Driving Force Goes Behind the Scenes With U.S. Senator Mike Braun

By Eric Snyder

While many lawmakers spend their entire adult lives in government, U.S. Senator Mike Braun (R-IN) chose a different path, entering public service after spending more than three decades working in the automotive aftermarket. His experience in the industry and in dealing with government regulations shaped his views on a range of issues, which is why Sen. Braun is using his platform to make government friendlier to small businesses, taxpayers, and automotive enthusiasts.

The past few years have been a rollercoaster ride for Sen. Braun, who went from being a long-shot candidate in the Republican primary for U.S. Senate to a leading voice in Congress for everything from reforming healthcare to tackling the federal debt. Sen. Braun's evenhanded approach to policymaking is refreshing, as he provides a much-needed perspective to Congress at a time when partisan grandstanding often overshadows the need to work with colleagues who have a different perspective on a given issue in order to build consensus. While Congress faces many impediments to addressing the most important issues of our time, Sen. Braun's leadership in growing Meyer Distributing from a local small business into a national warehouse distributor and his role as community leader have helped prepare him to tackle the many challenges that our country faces.

A native Hoosier, Sen. Braun graduated from Jasper High School in 1972 in Jasper, Indiana. It was there that he took his first foray into politics, serving as senior class president. He went on to Wabash College in Crawfordsville, Indiana, where he graduated summa cum laude with an economics degree and served as president of the student body. In 1976, he married his high-school sweetheart, Maureen, and enrolled in Harvard Business School. After earning an MBA degree from Harvard in 1978, Braun took a different path from many of his classmates by choosing to move back to Indiana to start his career.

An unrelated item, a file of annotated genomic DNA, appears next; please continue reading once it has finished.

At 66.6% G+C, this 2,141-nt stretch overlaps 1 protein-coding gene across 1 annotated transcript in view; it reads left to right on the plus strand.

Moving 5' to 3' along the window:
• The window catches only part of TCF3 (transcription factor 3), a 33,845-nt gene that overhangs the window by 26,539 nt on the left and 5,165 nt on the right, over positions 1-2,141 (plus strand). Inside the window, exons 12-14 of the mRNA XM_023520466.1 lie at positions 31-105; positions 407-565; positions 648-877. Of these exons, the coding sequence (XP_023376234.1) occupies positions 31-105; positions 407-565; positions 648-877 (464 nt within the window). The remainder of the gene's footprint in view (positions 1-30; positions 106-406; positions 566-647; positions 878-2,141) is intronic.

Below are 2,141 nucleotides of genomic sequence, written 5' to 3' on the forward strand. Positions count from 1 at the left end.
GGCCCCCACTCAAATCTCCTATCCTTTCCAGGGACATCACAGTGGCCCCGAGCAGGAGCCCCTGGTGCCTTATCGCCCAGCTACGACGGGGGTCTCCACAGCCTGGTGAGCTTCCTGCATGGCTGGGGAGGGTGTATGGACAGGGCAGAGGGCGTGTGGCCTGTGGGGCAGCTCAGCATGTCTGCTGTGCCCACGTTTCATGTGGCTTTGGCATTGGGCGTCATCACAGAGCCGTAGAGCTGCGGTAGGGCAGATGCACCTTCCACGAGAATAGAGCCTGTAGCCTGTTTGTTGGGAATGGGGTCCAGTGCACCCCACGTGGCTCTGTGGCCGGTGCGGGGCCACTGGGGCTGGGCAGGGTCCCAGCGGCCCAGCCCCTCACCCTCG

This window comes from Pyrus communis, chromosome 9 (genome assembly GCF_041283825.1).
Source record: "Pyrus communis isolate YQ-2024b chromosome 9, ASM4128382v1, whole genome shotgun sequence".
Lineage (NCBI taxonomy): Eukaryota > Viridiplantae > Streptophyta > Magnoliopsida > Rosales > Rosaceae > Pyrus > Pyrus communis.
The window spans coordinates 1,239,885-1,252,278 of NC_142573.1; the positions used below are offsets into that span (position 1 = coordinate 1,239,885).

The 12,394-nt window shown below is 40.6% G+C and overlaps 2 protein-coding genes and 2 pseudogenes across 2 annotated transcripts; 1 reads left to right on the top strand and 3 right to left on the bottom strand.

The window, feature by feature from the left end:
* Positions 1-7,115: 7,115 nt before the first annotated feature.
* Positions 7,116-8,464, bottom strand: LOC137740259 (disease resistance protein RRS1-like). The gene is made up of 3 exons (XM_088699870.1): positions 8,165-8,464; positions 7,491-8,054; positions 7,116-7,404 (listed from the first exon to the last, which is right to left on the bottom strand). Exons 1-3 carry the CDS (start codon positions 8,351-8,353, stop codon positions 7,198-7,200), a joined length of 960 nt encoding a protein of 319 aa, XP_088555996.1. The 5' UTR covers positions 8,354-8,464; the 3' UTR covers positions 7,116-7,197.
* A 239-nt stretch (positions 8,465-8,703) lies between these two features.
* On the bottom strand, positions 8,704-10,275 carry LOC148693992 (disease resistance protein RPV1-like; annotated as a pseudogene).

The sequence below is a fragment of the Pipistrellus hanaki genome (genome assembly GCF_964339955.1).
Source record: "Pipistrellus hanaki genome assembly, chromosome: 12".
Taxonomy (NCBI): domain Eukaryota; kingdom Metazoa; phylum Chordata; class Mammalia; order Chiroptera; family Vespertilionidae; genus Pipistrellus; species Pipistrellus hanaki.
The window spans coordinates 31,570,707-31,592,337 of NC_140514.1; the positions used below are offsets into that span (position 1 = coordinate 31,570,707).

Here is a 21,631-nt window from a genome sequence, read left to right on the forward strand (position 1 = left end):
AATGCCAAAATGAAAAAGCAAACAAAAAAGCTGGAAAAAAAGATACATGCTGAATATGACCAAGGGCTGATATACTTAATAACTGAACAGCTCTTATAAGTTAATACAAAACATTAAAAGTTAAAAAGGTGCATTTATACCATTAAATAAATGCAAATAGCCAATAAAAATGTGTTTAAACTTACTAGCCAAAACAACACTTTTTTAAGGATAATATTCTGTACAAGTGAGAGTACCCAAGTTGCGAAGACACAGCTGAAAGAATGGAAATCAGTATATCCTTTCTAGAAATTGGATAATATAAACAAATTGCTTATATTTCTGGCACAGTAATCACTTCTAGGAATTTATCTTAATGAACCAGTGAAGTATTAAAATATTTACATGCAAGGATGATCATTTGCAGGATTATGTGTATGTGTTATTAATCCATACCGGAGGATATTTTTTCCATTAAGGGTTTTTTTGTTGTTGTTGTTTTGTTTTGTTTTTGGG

In 1979, he co-founded Crystal Farms Inc., which became one of the largest turkey operations in the Midwest. Just two years later, he started working for Meyer Body Company and transitioned its business from manufacturing to distribution, forming Meyer Distributing. Over the following decades, Braun grew the business into a national distribution and logistics company.

While Braun is an automotive enthusiast, he is also a man of many hobbies. In his spare time, he enjoys hunting and fishing, riding ATVs, and forestry-related activities, including tree planting and timber-stand improvement.

When he kicked off his campaign for U.S. Senate in 2017, political pundits favored then-U.S. Representatives Luke Messer (R-IN) or Todd Rokita (R-IN) to be the Republican nominee. However, Braun's record of growing a small business helped to differentiate him from the career politicians in the race, and he won the May 2018 primary by more than 11%. He handily won the general election a few months later, defeating incumbent U.S. Senator Joe Donnelly (D-IN) by a margin of 53% to 43%. Braun's hard-fought victory was integral in helping Republicans retain and grow their majority in the U.S. Senate.